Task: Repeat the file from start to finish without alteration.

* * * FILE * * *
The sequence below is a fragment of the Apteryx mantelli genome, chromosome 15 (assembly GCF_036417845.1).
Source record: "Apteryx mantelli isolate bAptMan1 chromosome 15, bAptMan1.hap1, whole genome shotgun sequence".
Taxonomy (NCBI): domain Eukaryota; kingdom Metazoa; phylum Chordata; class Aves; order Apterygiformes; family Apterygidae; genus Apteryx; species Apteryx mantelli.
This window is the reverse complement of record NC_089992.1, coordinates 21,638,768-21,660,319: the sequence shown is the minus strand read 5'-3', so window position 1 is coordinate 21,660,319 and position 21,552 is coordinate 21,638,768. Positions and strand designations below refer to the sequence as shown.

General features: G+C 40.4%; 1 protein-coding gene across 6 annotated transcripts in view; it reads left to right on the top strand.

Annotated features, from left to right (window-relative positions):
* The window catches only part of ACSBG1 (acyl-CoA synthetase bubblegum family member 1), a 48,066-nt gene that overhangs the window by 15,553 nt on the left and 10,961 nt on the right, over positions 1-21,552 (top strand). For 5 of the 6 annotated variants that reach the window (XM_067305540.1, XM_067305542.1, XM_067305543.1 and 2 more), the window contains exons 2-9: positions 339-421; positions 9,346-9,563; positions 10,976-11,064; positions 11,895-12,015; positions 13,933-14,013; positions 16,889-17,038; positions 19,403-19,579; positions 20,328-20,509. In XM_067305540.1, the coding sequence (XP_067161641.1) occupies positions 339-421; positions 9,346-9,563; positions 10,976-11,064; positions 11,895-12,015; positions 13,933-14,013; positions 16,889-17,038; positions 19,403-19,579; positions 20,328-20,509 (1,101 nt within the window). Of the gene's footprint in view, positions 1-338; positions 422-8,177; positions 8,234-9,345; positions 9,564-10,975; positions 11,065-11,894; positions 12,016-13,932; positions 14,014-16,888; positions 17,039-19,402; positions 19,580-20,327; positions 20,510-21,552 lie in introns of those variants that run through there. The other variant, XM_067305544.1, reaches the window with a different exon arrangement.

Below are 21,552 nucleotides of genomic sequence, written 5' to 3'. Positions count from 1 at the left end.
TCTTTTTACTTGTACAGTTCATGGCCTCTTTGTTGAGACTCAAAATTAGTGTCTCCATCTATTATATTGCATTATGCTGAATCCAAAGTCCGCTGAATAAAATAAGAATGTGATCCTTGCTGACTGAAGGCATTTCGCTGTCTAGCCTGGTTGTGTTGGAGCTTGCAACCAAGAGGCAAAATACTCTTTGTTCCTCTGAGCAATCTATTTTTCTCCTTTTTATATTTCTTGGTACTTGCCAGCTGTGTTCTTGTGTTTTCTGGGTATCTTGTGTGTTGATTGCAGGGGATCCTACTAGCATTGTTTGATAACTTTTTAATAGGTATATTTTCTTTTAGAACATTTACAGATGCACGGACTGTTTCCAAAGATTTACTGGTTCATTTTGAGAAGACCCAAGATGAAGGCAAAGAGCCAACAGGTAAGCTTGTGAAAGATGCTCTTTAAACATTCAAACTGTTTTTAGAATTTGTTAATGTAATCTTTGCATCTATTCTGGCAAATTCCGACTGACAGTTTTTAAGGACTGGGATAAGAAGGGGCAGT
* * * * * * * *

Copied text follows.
The sequence below is a fragment of the Apteryx mantelli genome, chromosome 15 (assembly GCF_036417845.1).
Source record: "Apteryx mantelli isolate bAptMan1 chromosome 15, bAptMan1.hap1, whole genome shotgun sequence".
Taxonomy (NCBI): domain Eukaryota; kingdom Metazoa; phylum Chordata; class Aves; order Apterygiformes; family Apterygidae; genus Apteryx; species Apteryx mantelli.
This window is the reverse complement of record NC_089992.1, coordinates 21,638,768-21,660,319: the sequence shown is the minus strand read 5'-3', so window position 1 is coordinate 21,660,319 and position 21,552 is coordinate 21,638,768. Positions and strand designations below refer to the sequence as shown.

General features: G+C 40.4%; 1 protein-coding gene across 6 annotated transcripts in view; it reads left to right on the top strand.

Annotated features, from left to right (window-relative positions):
* The window catches only part of ACSBG1 (acyl-CoA synthetase bubblegum family member 1), a 48,066-nt gene that overhangs the window by 15,553 nt on the left and 10,961 nt on the right, over positions 1-21,552 (top strand). For 5 of the 6 annotated variants that reach the window (XM_067305540.1, XM_067305542.1, XM_067305543.1 and 2 more), the window contains exons 2-9: positions 339-421; positions 9,346-9,563; positions 10,976-11,064; positions 11,895-12,015; positions 13,933-14,013; positions 16,889-17,038; positions 19,403-19,579; positions 20,328-20,509. In XM_067305540.1, the coding sequence (XP_067161641.1) occupies positions 339-421; positions 9,346-9,563; positions 10,976-11,064; positions 11,895-12,015; positions 13,933-14,013; positions 16,889-17,038; positions 19,403-19,579; positions 20,328-20,509 (1,101 nt within the window). Of the gene's footprint in view, positions 1-338; positions 422-8,177; positions 8,234-9,345; positions 9,564-10,975; positions 11,065-11,894; positions 12,016-13,932; positions 14,014-16,888; positions 17,039-19,402; positions 19,580-20,327; positions 20,510-21,552 lie in introns of those variants that run through there. The other variant, XM_067305544.1, reaches the window with a different exon arrangement.

Below are 21,552 nucleotides of genomic sequence, written 5' to 3'. Positions count from 1 at the left end.
TCTTTTTACTTGTACAGTTCATGGCCTCTTTGTTGAGACTCAAAATTAGTGTCTCCATCTATTATATTGCATTATGCTGAATCCAAAGTCCGCTGAATAAAATAAGAATGTGATCCTTGCTGACTGAAGGCATTTCGCTGTCTAGCCTGGTTGTGTTGGAGCTTGCAACCAAGAGGCAAAATACTCTTTGTTCCTCTGAGCAATCTATTTTTCTCCTTTTTATATTTCTTGGTACTTGCCAGCTGTGTTCTTGTGTTTTCTGGGTATCTTGTGTGTTGATTGCAGGGGATCCTACTAGCATTGTTTGATAACTTTTTAATAGGTATATTTTCTTTTAGAACATTTACAGATGCACGGACTGTTTCCAAAGATTTACTGGTTCATTTTGAGAAGACCCAAGATGAAGGCAAAGAGCCAACAGGTAAGCTTGTGAAAGATGCTCTTTAAACATTCAAACTGTTTTTAGAATTTGTTAATGTAATCTTTGCATCTATTCTGGCAAATTCCGACTGACAGTTTTTAAGGACTGGGATAAGAAGGGGCAGT